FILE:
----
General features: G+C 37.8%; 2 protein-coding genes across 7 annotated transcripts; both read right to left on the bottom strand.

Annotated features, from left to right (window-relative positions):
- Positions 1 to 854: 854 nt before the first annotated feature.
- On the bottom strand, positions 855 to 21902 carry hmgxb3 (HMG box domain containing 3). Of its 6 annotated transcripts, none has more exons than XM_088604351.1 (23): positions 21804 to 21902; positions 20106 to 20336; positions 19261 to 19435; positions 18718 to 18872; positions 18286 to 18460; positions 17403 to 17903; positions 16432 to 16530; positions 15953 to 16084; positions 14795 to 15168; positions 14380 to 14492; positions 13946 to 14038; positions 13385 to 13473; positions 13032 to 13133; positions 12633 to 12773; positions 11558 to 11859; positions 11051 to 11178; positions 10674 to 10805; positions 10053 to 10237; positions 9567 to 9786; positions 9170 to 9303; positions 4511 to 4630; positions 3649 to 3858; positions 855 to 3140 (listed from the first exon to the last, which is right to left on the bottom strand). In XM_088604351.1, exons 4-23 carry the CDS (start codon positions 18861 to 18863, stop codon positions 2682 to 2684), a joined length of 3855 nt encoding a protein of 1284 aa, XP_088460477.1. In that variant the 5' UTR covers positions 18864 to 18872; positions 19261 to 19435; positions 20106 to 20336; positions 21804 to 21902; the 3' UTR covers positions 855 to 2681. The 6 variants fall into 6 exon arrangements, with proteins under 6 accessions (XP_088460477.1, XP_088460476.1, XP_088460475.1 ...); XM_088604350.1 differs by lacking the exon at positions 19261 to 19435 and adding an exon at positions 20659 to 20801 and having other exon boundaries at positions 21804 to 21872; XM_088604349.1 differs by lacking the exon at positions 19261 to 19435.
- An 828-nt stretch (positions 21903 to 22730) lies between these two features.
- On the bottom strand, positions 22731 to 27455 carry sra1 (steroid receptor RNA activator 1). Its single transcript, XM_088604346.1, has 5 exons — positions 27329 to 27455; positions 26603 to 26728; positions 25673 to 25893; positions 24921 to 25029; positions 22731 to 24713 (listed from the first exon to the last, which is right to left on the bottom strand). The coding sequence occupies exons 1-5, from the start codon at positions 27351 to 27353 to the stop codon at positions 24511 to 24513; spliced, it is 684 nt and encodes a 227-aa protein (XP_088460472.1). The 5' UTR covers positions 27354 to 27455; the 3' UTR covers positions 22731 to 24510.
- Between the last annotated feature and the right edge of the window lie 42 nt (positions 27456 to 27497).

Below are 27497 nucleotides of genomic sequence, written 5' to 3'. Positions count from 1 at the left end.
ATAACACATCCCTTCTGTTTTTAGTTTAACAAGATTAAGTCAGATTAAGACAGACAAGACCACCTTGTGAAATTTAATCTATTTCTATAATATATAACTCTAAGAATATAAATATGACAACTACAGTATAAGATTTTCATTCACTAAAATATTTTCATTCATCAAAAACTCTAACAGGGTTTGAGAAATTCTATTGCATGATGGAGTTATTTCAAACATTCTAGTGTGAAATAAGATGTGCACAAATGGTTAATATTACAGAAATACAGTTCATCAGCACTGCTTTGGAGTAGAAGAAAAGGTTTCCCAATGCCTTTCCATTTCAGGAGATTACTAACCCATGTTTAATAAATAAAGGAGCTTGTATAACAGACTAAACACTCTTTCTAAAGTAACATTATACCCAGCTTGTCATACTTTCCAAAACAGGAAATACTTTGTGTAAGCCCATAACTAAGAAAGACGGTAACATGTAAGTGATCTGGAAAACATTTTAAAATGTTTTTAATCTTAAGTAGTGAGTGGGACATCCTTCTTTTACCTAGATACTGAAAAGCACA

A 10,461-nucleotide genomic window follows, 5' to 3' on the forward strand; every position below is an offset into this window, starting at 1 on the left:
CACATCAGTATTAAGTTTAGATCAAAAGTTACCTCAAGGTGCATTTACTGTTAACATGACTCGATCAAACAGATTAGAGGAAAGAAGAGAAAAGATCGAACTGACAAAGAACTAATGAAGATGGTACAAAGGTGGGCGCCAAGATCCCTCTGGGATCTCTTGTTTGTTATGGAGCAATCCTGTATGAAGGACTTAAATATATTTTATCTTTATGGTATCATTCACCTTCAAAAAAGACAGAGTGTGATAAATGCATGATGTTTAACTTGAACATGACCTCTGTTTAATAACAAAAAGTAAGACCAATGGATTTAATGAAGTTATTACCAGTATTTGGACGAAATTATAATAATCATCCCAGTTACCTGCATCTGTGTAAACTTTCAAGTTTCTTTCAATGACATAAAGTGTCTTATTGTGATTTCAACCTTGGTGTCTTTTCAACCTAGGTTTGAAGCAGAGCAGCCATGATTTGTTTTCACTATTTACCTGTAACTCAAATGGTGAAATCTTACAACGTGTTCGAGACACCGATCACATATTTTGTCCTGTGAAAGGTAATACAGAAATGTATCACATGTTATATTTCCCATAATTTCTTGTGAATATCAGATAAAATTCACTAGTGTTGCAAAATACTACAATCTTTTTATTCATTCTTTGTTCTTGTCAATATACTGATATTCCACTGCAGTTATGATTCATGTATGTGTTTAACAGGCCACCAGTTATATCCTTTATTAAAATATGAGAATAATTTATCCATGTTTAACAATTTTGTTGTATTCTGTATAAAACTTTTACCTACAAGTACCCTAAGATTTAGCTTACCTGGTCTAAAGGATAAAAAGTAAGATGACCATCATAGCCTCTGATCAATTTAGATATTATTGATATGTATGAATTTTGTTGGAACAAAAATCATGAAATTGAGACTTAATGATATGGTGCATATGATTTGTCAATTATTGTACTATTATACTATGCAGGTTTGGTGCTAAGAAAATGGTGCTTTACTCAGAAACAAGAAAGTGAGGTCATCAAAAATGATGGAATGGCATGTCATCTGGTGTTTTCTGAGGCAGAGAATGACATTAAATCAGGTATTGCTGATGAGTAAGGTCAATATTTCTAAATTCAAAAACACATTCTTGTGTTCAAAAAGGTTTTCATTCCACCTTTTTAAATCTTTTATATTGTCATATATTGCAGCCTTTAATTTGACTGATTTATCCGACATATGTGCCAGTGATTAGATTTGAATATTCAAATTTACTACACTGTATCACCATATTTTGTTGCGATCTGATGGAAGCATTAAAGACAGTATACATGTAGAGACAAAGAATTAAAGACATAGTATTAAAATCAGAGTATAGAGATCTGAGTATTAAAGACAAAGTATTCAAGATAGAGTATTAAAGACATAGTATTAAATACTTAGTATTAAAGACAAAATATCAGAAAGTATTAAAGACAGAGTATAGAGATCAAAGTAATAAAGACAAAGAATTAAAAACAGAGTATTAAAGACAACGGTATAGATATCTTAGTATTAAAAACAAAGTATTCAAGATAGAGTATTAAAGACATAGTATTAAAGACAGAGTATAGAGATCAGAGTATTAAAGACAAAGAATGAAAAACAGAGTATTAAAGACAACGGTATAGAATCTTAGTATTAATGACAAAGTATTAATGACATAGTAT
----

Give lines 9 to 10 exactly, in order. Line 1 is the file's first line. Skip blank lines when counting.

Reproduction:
ATAACACATCCCTTCTGTTTTTAGTTTAACAAGATTAAGTCAGATTAAGACAGACAAGACCACCTTGTGAAATTTAATCTATTTCTATAATATATAACTCTAAGAATATAAATATGACAACTACAGTATAAGATTTTCATTCACTAAAATATTTTCATTCATCAAAAACTCTAACAGGGTTTGAGAAATTCTATTGCATGATGGAGTTATTTCAAACATTCTAGTGTGAAATAAGATGTGCACAAATGGTTAATATTACAGAAATACAGTTCATCAGCACTGCTTTGGAGTAGAAGAAAAGGTTTCCCAATGCCTTTCCATTTCAGGAGATTACTAACCCATGTTTAATAAATAAAGGAGCTTGTATAACAGACTAAACACTCTTTCTAAAGTAACATTATACCCAGCTTGTCATACTTTCCAAAACAGGAAATACTTTGTGTAAGCCCATAACTAAGAAAGACGGTAACATGTAAGTGATCTGGAAAACATTTTAAAATGTTTTTAATCTTAAGTAGTGAGTGGGACATCCTTCTTTTACCTAGATACTGAAAAGCACA

A 10,461-nucleotide genomic window follows, 5' to 3' on the forward strand; every position below is an offset into this window, starting at 1 on the left: